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a compound of carbon, hydrogen, and oxygen, the latter two usually in the proportions of water (CH2O)n. They are classified into mono-, di-, tri-, poly-, and heterosaccharides. Carbohydrates in food are an important and immediate source of energy for the body; 1 g of carbohydrate yields 4 calories. They are present, at least in small quantities, in most foods, but the chief sources are the sugars and starches. Food substances that are almost pure sugar include granulated sugar, maple sugar, honey, and molasses. The monosaccharides (simple sugars) include glucose and fructose. galactose, another simple sugar, is produced by the digestion or hydrolysis of lactose. The disaccharides (double sugars) include sucrose (white sugar, found in sugar cane or sugar beets), maltose, and lactose. All ripe fruits and many vegetables contain natural sugars. The starches are present in such foods as rice, wheat, and potatoes. Carbohydrates may be stored in the body as glycogen for future use. If they are eaten in excessive amounts, however, the body changes them into fats and stores them in that form.
carbohydrate/car·bo·hy·drate/ (kahr″bo-hi´drāt) any of a class of aldehyde or ketone derivatives of polyhydric alcohols, so named because the hydrogen and oxygen are usually in the proportion of water, Cn(H2O); the most important comprise the starches, sugars, glycogens, celluloses, and gums.
1. Any of a group of organic compounds, including sugars, starches, celluloses, and gums, that contain only carbon, hydrogen, and oxygen and that originate chiefly as products of photosynthesis. Carbohydrates serve as a major energy source for living things.
2. A food, such as bread, rice, or potatoes, that is composed largely of these substances.
Etymology: L, carbo, coal; Gk, hydor, water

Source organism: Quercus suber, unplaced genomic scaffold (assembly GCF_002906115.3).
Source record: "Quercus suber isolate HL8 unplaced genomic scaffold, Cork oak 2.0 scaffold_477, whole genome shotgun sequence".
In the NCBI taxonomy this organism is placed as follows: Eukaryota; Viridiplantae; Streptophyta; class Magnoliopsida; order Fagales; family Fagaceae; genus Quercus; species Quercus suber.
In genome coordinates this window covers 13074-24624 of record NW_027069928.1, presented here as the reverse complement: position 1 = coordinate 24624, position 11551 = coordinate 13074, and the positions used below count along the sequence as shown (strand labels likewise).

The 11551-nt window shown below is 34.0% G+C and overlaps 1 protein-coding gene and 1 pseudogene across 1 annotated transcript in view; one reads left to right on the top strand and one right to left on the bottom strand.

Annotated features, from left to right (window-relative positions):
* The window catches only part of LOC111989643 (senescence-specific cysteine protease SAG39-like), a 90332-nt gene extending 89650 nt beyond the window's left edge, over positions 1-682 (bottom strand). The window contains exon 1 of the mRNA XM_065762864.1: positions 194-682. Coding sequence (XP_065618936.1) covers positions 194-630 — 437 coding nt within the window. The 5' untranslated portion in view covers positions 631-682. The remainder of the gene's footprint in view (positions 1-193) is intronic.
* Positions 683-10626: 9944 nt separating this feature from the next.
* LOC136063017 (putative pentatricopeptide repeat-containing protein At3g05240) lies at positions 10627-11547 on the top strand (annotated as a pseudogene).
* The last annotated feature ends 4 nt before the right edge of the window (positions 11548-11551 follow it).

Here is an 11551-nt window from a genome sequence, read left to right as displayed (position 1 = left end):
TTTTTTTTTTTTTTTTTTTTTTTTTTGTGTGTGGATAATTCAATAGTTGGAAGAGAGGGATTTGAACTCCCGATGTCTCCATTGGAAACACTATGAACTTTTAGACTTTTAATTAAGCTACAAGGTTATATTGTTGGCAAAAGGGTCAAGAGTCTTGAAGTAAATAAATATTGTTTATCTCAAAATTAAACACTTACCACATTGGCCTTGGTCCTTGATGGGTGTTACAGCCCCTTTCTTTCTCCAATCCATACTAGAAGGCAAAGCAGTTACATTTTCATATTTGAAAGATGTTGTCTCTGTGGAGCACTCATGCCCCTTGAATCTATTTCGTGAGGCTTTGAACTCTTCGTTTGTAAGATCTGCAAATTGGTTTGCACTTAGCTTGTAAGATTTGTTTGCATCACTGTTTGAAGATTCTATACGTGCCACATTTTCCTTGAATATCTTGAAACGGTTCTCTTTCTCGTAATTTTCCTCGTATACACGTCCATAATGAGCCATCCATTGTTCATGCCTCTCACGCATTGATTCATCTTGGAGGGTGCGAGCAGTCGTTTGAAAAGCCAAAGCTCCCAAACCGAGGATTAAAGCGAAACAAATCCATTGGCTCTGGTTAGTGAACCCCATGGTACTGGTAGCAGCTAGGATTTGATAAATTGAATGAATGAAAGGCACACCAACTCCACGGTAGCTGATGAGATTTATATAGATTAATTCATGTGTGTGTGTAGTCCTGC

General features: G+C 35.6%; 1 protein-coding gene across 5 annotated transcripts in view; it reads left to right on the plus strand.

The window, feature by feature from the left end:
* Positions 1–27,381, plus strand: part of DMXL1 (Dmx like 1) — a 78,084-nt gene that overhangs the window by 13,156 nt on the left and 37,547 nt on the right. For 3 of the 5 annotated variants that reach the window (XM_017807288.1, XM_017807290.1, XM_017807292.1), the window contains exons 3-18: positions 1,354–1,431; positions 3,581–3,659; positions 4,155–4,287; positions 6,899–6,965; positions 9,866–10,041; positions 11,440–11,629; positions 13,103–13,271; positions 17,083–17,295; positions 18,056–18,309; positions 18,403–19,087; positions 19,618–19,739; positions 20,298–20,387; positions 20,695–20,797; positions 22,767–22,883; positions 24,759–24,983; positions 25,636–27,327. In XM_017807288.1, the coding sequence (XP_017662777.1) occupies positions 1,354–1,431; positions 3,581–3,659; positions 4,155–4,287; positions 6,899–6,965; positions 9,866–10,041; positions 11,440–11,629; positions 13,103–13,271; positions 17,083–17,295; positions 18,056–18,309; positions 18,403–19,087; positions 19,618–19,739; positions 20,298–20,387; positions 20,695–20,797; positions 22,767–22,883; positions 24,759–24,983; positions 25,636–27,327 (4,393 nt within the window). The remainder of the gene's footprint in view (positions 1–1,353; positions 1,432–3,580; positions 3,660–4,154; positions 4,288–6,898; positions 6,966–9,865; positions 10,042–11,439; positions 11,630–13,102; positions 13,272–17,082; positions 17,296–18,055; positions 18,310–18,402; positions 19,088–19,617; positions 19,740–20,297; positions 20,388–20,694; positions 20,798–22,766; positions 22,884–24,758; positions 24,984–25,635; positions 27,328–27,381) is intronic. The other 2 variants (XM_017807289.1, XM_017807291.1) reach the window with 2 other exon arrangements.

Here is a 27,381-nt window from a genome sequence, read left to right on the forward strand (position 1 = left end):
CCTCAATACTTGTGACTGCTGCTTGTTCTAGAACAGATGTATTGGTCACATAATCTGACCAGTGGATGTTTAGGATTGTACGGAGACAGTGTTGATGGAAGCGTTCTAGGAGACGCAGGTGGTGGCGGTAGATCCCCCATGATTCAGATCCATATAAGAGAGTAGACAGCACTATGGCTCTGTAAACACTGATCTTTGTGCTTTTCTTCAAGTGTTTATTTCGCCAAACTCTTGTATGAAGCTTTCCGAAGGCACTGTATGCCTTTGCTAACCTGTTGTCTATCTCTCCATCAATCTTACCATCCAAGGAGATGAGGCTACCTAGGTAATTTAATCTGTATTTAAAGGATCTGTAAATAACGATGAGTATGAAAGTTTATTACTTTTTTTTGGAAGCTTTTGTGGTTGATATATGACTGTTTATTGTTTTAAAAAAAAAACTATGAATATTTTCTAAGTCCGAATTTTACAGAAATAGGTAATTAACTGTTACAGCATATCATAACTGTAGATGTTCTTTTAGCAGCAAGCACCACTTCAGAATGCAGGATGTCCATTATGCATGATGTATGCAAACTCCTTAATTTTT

any of a group of organic compounds, the most important of which are the saccharides, starch, cellulose, and glycogen. They are classified according to molecular structure as mono-, di-, tri-, poly-, and heterosaccharides and soon will be classified according to the degree of polymerization. Carbohydrates constitute the main source of energy for all body functions, particularly brain functions, and are necessary for the metabolism of other nutrients. They are synthesized by all green plants and in the body are either absorbed immediately or stored in the form of glycogen. Current dietary goals of the United States recommend that carbohydrates provide 55% to 60% of total calories. Cereals, vegetables, fruits, rice, potatoes, legumes, and flour products are the major sources of carbohydrates. They can also be manufactured in the body from some amino acids and the glycerol component of fats. Symptoms of deficiency include fatigue, depression, breakdown of essential body protein, and electrolyte imbalance. Muscle protein-sparing amounts of food carbohydrates have been estimated to be 50 to 100 grams per day for most people. Excessive consumption of simple carbohydrates is associated with tooth decay and is carefully monitored in persons with diabetes. The dietary reference intake for carbohydrates is 130 grams a day.